Countering anti-Israel bias at the UNHRC - World Jewish Congress

The World Jewish Congress at the UNHRC

The WJC has been actively engaged for many years with the UN and its affiliated agencies, both in Geneva and New York, and has been an outspoken critic of the Council’s discriminatory actions. Since 2015, the World Jewish Congress has given more than 100 statements at the UNHRC in Geneva, advocating for human rights, the prioritization of Council’s role in combating antisemitism, and calling for the Council to abolish its biased and anti-Israel agenda item 7.

Countering anti-Israel bias at the UNHRC

As its name indicates, the United Nations Human Rights Council (UNHRC) is the premier international body established the protect the universal rights and liberties. Unfortunately, despite this honorable mission, the UNHRC has a long legacy of disproportionate focus on Israel through its standing Agenda Item 7. The agenda item calls for every UNHRC session to include a debate about Israel's human rights record, something that it is not done for any other country – even countries whose human rights abuses far outpace the Jewish State. The Council has adopted more resolutions and has held more special sessions against Israel than any other country in the world.

1. Israel is the only country that the UNHRC with a standing agenda item against it each session (Item 7)

Each session of the UNHRC follows a set agenda consisting of ten items. All these items, except from one, are phrased in a general and inclusive way and deal with different human rights issues. However, Item 7 is the only item which is country specific and singles out one country, Israel. The title of the item is “Human Rights Situation in Palestine and Other Occupied Arab Territories.” Because of this Item, Israel is being disproportionally condemned during every session.

2. Israel is constantly faced with biased resolutions

Israel is condemned with 5 one-sided and biased resolutions each year whereas oppressive regimes like Iran and  North Korea are criticized in only one resolution and most of the world’s worst regimes are not subject to any criticism.

3. Israel faces more UNHRC special sessions than all other countries

The UNHRC has the ability to call special sessions on emergency human rights issues. Of the 23 sessions targeting specific countries, 9 have been against Israel, 5 focusing on Syria, 3 on Myanmar and one on Libya.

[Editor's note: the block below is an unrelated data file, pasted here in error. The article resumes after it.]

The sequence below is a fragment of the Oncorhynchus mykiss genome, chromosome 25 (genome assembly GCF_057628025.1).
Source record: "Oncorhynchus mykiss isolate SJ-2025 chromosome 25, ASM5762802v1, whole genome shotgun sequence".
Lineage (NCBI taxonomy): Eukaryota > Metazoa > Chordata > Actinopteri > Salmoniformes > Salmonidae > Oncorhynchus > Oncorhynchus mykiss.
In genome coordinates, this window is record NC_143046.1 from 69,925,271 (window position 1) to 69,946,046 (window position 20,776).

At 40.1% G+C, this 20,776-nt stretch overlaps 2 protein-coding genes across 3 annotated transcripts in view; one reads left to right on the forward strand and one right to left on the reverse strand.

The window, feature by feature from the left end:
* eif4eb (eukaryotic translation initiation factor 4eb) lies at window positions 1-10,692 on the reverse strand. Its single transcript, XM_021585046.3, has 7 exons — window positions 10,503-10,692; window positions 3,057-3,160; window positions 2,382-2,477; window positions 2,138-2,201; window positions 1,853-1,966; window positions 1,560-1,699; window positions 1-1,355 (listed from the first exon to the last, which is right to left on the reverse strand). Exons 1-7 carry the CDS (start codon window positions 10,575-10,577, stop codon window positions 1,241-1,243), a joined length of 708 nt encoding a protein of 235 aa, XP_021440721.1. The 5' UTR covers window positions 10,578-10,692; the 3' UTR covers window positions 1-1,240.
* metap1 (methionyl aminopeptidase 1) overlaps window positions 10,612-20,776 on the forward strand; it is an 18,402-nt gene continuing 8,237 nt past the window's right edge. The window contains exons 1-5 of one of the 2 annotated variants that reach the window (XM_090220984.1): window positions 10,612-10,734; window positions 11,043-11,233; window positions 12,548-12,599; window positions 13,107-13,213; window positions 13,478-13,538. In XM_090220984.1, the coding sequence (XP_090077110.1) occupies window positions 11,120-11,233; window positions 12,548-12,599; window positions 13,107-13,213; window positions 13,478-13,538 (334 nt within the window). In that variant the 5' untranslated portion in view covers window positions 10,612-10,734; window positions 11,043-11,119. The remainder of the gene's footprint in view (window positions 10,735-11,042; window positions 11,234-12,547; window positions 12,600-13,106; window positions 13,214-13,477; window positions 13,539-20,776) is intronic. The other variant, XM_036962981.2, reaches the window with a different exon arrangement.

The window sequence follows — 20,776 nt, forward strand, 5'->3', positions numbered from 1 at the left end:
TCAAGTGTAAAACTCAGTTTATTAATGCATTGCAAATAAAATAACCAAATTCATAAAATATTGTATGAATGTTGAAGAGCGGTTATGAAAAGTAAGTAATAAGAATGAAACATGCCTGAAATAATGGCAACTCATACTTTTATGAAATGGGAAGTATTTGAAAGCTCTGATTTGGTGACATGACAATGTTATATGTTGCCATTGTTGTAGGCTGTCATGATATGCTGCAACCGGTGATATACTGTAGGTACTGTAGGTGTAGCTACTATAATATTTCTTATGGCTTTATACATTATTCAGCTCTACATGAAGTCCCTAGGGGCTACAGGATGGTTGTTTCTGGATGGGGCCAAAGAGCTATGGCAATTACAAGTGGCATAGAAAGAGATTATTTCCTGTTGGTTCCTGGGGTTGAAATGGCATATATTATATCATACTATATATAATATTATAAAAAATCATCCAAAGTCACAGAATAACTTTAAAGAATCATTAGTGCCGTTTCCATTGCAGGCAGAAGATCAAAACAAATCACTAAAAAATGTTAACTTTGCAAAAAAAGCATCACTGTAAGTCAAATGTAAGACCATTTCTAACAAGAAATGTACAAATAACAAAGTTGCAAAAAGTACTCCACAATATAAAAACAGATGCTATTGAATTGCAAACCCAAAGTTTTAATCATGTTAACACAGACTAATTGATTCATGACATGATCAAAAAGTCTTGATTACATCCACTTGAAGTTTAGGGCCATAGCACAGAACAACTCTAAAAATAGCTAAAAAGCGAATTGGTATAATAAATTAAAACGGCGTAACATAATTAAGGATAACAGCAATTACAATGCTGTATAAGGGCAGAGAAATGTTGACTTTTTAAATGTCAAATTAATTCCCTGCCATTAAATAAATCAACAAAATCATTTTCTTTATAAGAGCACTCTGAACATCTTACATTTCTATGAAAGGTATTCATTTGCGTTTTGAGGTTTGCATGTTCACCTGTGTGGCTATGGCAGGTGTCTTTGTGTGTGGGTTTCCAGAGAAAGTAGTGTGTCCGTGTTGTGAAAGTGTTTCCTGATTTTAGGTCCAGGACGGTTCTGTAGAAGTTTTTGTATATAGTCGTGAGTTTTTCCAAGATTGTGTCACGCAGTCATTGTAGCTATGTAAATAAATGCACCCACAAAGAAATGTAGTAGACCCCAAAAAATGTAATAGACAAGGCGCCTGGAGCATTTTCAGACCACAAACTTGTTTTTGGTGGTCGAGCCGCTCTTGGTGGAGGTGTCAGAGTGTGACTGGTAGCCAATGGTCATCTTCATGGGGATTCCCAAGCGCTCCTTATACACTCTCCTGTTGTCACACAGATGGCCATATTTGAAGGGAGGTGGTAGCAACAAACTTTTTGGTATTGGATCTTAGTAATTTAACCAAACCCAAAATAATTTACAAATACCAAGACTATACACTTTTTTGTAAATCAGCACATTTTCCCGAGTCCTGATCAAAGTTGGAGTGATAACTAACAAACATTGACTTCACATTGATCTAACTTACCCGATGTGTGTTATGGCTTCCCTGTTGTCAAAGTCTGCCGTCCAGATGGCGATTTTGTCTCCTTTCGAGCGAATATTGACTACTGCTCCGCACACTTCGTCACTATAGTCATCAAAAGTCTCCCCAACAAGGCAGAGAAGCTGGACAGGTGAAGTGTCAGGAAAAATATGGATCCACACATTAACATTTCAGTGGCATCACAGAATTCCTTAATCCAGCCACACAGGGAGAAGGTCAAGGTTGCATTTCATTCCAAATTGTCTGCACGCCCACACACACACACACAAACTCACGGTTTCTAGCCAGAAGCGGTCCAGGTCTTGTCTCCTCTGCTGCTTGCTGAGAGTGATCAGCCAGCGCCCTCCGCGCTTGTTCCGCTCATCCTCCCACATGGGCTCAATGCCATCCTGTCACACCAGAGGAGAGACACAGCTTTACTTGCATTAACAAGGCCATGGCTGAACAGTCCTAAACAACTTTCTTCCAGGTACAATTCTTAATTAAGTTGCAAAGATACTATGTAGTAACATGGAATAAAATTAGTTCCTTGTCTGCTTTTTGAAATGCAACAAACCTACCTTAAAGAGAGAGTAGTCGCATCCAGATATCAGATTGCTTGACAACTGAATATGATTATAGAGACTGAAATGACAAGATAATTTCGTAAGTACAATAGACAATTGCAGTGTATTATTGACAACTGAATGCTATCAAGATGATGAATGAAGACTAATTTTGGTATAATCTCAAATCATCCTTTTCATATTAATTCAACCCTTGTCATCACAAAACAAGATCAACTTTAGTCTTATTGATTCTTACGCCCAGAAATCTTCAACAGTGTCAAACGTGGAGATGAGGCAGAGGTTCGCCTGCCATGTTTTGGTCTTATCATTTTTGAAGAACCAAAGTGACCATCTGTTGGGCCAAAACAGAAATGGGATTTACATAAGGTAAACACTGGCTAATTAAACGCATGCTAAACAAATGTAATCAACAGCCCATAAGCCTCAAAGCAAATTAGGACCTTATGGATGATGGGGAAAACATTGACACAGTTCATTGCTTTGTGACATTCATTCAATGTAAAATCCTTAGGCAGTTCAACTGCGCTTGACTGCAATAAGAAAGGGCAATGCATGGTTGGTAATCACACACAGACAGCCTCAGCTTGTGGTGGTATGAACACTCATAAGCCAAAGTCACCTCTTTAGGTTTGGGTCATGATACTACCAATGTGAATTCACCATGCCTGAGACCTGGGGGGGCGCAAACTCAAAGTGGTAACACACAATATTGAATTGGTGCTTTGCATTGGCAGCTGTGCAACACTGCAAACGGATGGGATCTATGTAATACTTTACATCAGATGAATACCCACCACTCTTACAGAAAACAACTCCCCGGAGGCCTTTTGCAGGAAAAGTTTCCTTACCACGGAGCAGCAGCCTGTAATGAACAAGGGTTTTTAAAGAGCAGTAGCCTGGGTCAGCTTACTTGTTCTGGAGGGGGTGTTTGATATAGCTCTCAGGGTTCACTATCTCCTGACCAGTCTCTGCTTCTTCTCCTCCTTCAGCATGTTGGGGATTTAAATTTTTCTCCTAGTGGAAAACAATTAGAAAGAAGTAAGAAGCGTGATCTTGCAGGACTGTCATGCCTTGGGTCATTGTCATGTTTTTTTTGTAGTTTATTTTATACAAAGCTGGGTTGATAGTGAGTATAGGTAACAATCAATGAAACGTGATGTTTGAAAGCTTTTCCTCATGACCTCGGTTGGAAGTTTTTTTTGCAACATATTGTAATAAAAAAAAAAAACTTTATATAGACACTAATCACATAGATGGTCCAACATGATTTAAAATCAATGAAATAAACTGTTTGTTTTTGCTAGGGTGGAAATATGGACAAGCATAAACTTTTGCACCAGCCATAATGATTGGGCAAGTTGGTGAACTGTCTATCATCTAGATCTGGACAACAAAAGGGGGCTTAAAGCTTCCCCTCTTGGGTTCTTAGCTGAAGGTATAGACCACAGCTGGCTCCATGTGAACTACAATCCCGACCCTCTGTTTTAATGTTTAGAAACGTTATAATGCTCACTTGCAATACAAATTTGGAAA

4. The Special Rapporteur ignores war crimes by Hamas and the PA and only investigates allegations against Israel

The UNHRC appoints special rapporteurs or independent experts on a particular country or theme. Its “Special Rapporteur on the situation of human rights in the Palestinian territory occupied since 1967” has a biased mandate that only looks into Israel and ignores abuses perpetrated by Hamas or the PA against Palestinians. It is also the only mandate that does not undergo regular review and renewal. Last but not least, the current mandate holder, Canadian law professor Michael Lynk, is a long-time anti-Israel activist, who lacks the necessary impartiality and professionalism.

5. The Council downplays actions of Hamas and other terrorist groups:

While obsessively focusing on Israel, the Council, in its debates, reports and resolutions, systematically ignores or downplays violations perpetrated by the Hamas against Israeli civilians.

6. Gross and systematic violations are continuously ignored

The Council takes no action on most of the gross and systemic violators around the world, thus not living up to its founding purposes.

7. Members of the UNHRC include some of the world’s worst human right abusers

Countries which are elected to the UNHRC must uphold “the highest standards of human rights.” However, the sad reality is that some of the world’s worst perpetrators of human rights abuses sit as judges and jury at the Council, granting impunity for most of the world’s worst regimes, including Iraq, and Pakistan.

8. Countries with human abuses hinder progress by voting in blocks

UNHRC members often vote in block on different issues which creates automatic majorities within the Council and hinders debate.

9. Council members often use the debate as an opportunity to grandstand and for their own political gain:

The debates of the Council are often politicized and divisive, an opportunity for grand standing for member states, and not a platform for constructive and productive engagement. Countries would rather avoid criticizing an ally or a friendly country than deal with the human rights issue at hand.

10. The Council often fails to protect victims and hold perpetrators accountable

Due to these structural reasons, the Council regularly fails victims on the ground, lacks an ability to intervene ahead of time and perpetrators often go unpunished.

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